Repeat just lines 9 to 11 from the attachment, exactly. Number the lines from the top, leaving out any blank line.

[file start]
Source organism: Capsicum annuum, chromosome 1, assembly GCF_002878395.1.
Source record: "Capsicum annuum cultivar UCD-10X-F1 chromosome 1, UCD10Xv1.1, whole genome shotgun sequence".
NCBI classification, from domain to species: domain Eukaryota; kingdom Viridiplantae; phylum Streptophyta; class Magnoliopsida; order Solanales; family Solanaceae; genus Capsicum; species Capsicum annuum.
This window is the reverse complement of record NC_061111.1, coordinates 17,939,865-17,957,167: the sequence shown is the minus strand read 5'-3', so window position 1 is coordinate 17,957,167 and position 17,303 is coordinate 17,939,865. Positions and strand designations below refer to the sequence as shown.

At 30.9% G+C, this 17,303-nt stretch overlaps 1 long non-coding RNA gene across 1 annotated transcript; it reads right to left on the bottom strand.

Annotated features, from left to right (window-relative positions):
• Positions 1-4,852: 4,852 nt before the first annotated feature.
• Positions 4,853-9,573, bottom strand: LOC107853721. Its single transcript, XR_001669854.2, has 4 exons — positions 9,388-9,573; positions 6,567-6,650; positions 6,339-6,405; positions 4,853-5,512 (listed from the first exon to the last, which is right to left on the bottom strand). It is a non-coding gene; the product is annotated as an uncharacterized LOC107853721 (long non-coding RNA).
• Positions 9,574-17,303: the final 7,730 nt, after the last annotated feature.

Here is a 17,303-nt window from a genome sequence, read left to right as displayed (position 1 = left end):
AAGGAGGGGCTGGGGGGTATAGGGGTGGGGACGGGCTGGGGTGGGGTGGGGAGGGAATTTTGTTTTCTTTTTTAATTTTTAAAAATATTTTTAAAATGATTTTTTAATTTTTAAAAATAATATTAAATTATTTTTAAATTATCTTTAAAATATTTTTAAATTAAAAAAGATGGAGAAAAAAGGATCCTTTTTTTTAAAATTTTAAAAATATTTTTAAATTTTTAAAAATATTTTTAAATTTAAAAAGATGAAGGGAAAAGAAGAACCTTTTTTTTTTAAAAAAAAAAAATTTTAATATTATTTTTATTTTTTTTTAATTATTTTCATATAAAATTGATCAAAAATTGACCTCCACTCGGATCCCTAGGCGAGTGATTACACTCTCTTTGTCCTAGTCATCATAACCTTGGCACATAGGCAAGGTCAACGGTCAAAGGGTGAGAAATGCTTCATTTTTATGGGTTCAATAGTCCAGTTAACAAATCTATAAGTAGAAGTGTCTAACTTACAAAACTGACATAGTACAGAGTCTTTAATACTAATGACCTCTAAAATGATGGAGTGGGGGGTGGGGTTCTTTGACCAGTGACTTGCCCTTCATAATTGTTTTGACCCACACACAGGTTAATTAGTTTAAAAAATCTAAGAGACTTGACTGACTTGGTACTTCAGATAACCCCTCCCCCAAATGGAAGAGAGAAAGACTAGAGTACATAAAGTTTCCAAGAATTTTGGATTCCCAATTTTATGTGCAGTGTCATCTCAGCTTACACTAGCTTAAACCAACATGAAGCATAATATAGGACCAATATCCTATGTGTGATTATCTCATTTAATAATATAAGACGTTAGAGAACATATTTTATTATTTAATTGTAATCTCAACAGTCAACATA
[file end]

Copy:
• Positions 9,574-17,303: the final 7,730 nt, after the last annotated feature.

Here is a 17,303-nt window from a genome sequence, read left to right as displayed (position 1 = left end):
AAGGAGGGGCTGGGGGGTATAGGGGTGGGGACGGGCTGGGGTGGGGTGGGGAGGGAATTTTGTTTTCTTTTTTAATTTTTAAAAATATTTTTAAAATGATTTTTTAATTTTTAAAAATAATATTAAATTATTTTTAAATTATCTTTAAAATATTTTTAAATTAAAAAAGATGGAGAAAAAAGGATCCTTTTTTTTAAAATTTTAAAAATATTTTTAAATTTTTAAAAATATTTTTAAATTTAAAAAGATGAAGGGAAAAGAAGAACCTTTTTTTTTTAAAAAAAAAAAATTTTAATATTATTTTTATTTTTTTTTAATTATTTTCATATAAAATTGATCAAAAATTGACCTCCACTCGGATCCCTAGGCGAGTGATTACACTCTCTTTGTCCTAGTCATCATAACCTTGGCACATAGGCAAGGTCAACGGTCAAAGGGTGAGAAATGCTTCATTTTTATGGGTTCAATAGTCCAGTTAACAAATCTATAAGTAGAAGTGTCTAACTTACAAAACTGACATAGTACAGAGTCTTTAATACTAATGACCTCTAAAATGATGGAGTGGGGGGTGGGGTTCTTTGACCAGTGACTTGCCCTTCATAATTGTTTTGACCCACACACAGGTTAATTAGTTTAAAAAATCTAAGAGACTTGACTGACTTGGTACTTCAGATAACCCCTCCCCCAAATGGAAGAGAGAAAGACTAGAGTACATAAAGTTTCCAAGAATTTTGGATTCCCAATTTTATGTGCAGTGTCATCTCAGCTTACACTAGCTTAAACCAACATGAAGCATAATATAGGACCAATATCCTATGTGTGATTATCTCATTTAATAATATAAGACGTTAGAGAACATATTTTATTATTTAATTGTAATCTCAACAGTCAACATA